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" The King to Oxford sent a troop of horse, For Tories own no argument but force ; With equal skill to Cambridge books he sent, For Whigs admit no force but argument. "
Literary Anecdotes of the Eighteenth Century: Comprizing Biographical ... - Page 330
by John Nichols - 1812
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The Monthly Review

1803
...to be the ha-ppitsr extemporaneous production that he had ever heard : " The King to Oxford sent his troop of horse, For Tories own no. argument but Force ; With equal care, to Cambridge books he sent, For Whigs allow no force but argument." — The late Mr. Warton was...
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A Biographical History of England, from the Revolution to the End ..., Volume 2

Mark Noble - Great Britain - 1806
...extorted praise even from Johnson himself, in favour of a Cambridge man, The king to Oxford sent his troop of horse: For tories own no argument but force. With equal care, to Cambridge books he sent: For whigs allow no force but argument. WILLIAM BEVERIDGE, Bishop...
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The panorama of wit. Exhibiting the choicest epigrams in the English language

Panorama - 1809
...as well discerning How mnch that loyal body wanted teaming. THE ANSWER. THE King to Oxford sent his troop of horse, For Tories own no argument but force. With equal care to Cambridge, books he sent; For W higs allow no force but argument. ON THE LATE KING'S STATUE...
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A Selection of English Epigrams: Extracted Principally from the British and ...

Epigrams, English - 1812 - 146 pages
...discerning How much that loyal body wanted learning. XCIX. The Jlnxwen The King to Oxford sent his troop of horse ; For Tories own no argument but force. With equal care to Cambridge, books he sent ; For Whigs allow no force but argument. C. The skilful Painter. The...
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The General Biographical Dictionary: Containing an Historical and ..., Volume 7

Alexander Chalmers - Biography - 1813
...Society," 1772, 4to. 14. " Elogy and address," 1773, 4to. 15. A Latin version of Job, unfmished, 4to. We shall subjoin a well-known epigram by sir William...books he sent. For whigs admit no force but argument." But the following, by an Oxonian, which gave rise to that by sir William, is at least as good : " The...
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The General Biographical Dictionary, Volume 7

Alexander Chalmers - Biography - 1813
...Society," 1772, 4to. 14. " Elogy and address," 1773, 4to. 15. A Latin version of Job, Unfinished, 4to. We shall subjoin a well-known epigram by sir William...but force ; With equal skill, to Cambridge books he gent, For whigs admit no force but argument." 4 But the following, by an Oxonian, which gave rise to...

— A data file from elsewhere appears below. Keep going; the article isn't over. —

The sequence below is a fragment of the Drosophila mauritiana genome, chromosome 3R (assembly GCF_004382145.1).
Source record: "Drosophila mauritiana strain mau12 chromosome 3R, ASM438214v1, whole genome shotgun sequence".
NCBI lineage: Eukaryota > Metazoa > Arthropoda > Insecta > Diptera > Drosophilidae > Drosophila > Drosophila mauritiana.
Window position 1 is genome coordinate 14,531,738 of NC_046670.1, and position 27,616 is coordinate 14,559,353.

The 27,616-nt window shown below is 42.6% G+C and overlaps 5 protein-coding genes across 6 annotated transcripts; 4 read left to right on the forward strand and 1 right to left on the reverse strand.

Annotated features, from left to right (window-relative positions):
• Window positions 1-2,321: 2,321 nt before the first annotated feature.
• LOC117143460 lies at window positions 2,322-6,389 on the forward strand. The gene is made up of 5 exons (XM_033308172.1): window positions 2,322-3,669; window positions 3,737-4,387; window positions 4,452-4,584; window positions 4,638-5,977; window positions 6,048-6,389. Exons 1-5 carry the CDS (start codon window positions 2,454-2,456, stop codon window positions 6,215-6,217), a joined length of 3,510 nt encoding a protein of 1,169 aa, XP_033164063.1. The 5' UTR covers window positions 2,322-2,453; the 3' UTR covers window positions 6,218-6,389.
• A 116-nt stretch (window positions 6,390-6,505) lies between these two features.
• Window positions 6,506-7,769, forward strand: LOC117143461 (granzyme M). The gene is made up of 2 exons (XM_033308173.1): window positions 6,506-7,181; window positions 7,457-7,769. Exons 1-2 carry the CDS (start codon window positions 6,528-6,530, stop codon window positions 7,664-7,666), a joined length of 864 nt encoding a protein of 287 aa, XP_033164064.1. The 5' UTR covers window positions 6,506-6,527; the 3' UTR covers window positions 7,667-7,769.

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The General Biographical Dictionary: Containing an Historical and ..., Volume 7

Alexander Chalmers - Biography - 1813
...the critics have pronounced to be a good one: fc The king to Oxford sent a troop of horse, For tones own no argument but force ; With equal skill, to Cambridge books he sent, For whigs admit ao force but argument/' But the following, by an Oxonian, which gave rise to that by sir William, is...
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History of the University and colleges of Cambridge: including ..., Volume 2

George Dyer - 1814
...following neat lines are well known. / The King to Cambridge sent a troop of horse, For Tories know no argument but force: With equal skill to Cambridge books he sent $ For Whigs allow no force, but argument. Sir W. bequeathed three gold medals, to be given yearly to three undergraduates;...
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Elegant extracts

Elegant extracts - English poetry - 1816 - 1064 pages
...much that loyal body wanted learning. Anttoered by Sir William Browne. THE king to Oxford sent his troop of horse, For Tories own no argument but force ; With equal care to Cambridge books he sent, For Whigs allow no force but argument. The Friendly Contest. WHILE...
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Time's Telescope

Almanacs, English - 1821
...pronounced to be a good one : — The king to Oxford sent a troop of horse, For lories own no argument bat force; With equal skill, to Cambridge books he sent, For whigs admit no force but argument. We consider the following, however, by an Oxonian, which is said to have given rise to Sir William's,...
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